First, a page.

Grieving whānau speak out against tangihanga restrictions
Matariki is a time for Māori to remember loved ones who have passed since the appearance of the last star cluster, marking the end of one lunar year and the beginning of another.
This year, the rise of Matariki is particularly poignant. Due to the restrictions put in place by the Ministry of Health throughout the COVID-19 response, many whānau were unable to hold tangihanga - Māori traditional funeral service - to farewell their loved ones.
Tangihanga, typically held on a marae, is integral to traditional Māori culture. It allows friends and whānau to gather, visit the deceased, pay their respects, and honour their life with speeches and songs.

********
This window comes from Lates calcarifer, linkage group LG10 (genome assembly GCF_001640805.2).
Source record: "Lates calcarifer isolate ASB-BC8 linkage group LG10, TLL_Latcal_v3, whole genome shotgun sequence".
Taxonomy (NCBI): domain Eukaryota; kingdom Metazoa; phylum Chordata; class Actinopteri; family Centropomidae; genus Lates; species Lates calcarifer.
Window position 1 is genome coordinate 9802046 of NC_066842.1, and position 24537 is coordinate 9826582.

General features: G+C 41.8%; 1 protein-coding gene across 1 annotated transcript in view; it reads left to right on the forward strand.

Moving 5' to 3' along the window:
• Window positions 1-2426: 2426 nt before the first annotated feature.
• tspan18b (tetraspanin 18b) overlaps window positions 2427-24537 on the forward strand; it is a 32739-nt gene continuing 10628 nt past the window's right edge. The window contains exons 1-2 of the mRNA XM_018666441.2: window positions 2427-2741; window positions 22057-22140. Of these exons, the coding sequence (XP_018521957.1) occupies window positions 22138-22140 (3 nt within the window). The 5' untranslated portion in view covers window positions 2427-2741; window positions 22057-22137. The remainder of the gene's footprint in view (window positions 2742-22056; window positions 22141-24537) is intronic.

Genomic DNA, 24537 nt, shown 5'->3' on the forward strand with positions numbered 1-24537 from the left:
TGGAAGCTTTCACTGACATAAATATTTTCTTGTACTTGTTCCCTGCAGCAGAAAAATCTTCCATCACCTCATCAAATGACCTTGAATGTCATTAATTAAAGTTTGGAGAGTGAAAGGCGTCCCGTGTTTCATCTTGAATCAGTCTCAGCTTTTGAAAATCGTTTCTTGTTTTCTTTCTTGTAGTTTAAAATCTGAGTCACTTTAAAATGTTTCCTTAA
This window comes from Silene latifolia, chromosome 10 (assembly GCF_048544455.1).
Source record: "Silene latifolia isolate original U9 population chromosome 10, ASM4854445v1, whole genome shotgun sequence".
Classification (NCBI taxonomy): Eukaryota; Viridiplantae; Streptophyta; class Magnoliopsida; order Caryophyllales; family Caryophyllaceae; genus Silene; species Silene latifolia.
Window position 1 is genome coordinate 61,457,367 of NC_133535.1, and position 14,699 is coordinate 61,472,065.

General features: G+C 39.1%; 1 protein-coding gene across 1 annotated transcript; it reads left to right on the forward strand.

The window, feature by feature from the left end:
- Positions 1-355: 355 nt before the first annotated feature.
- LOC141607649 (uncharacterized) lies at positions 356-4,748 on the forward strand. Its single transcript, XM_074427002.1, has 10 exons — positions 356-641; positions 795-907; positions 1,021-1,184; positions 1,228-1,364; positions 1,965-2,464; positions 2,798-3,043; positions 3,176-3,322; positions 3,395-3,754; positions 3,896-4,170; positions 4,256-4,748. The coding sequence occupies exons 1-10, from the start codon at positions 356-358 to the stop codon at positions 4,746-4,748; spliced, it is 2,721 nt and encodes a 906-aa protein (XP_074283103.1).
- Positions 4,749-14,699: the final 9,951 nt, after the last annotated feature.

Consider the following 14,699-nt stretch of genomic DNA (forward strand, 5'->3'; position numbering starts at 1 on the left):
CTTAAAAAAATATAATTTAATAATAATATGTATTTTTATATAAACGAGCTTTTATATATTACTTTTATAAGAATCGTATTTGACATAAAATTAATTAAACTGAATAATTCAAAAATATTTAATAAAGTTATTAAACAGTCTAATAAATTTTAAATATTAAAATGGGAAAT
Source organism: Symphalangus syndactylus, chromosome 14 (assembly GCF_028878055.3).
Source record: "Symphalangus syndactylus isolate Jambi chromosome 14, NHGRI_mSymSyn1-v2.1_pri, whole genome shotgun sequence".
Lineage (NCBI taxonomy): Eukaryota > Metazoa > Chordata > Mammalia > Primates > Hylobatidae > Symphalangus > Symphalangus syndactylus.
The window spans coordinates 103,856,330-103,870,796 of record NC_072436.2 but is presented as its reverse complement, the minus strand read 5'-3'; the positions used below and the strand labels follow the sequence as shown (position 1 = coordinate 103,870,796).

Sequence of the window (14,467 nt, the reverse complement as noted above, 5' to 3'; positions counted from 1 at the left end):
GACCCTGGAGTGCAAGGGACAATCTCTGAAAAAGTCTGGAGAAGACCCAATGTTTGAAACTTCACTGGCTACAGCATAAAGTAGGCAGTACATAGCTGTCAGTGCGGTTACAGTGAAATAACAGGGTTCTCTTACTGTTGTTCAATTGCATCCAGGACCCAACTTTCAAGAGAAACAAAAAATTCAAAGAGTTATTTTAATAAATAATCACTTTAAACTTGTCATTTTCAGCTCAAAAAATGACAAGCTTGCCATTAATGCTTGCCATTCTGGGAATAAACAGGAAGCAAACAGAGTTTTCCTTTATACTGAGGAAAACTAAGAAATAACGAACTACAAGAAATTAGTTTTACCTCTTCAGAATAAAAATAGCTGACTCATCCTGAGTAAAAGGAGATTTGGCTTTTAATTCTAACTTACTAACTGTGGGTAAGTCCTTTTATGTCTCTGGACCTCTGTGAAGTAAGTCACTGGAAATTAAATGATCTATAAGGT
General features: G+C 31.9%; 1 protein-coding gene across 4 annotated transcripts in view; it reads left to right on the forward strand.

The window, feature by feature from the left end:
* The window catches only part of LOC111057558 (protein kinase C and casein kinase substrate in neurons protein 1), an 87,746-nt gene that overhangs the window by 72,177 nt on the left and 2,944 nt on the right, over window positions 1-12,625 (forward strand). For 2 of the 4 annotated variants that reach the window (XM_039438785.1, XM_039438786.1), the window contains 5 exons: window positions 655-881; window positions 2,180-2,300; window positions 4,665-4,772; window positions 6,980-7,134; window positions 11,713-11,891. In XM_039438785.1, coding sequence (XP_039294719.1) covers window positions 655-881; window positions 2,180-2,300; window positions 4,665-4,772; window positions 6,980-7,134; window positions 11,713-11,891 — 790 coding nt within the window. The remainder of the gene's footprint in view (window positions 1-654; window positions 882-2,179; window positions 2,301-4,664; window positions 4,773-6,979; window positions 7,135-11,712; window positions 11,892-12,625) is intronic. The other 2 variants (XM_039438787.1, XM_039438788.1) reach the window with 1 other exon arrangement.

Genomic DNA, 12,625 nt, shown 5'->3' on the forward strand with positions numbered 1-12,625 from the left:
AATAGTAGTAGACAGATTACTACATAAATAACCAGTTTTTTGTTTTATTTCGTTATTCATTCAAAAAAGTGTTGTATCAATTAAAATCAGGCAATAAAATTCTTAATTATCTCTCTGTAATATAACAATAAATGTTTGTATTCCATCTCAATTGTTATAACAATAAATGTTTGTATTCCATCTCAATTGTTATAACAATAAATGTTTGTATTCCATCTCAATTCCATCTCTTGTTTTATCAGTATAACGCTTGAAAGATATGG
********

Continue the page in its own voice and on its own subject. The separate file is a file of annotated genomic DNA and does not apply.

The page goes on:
For the Maxwell whānau, the restrictions implemented to combat COVID-19 were an added burden at an already heartwrenching time. Henry Maurice Rangi Maxwell died on May 10, aged 59.
"It's only been two months, so that bond hasn't been broken," daughter Renae Savage told The Hui, in an exclusive story for Sunday's Matariki special.
Two months on from the loss of the beloved father of eight and grandfather to 17 mokopuna, the Maxwell whānau are hoping their story will ensure greater consideration will be given to tikanga tangihanga in times of crisis.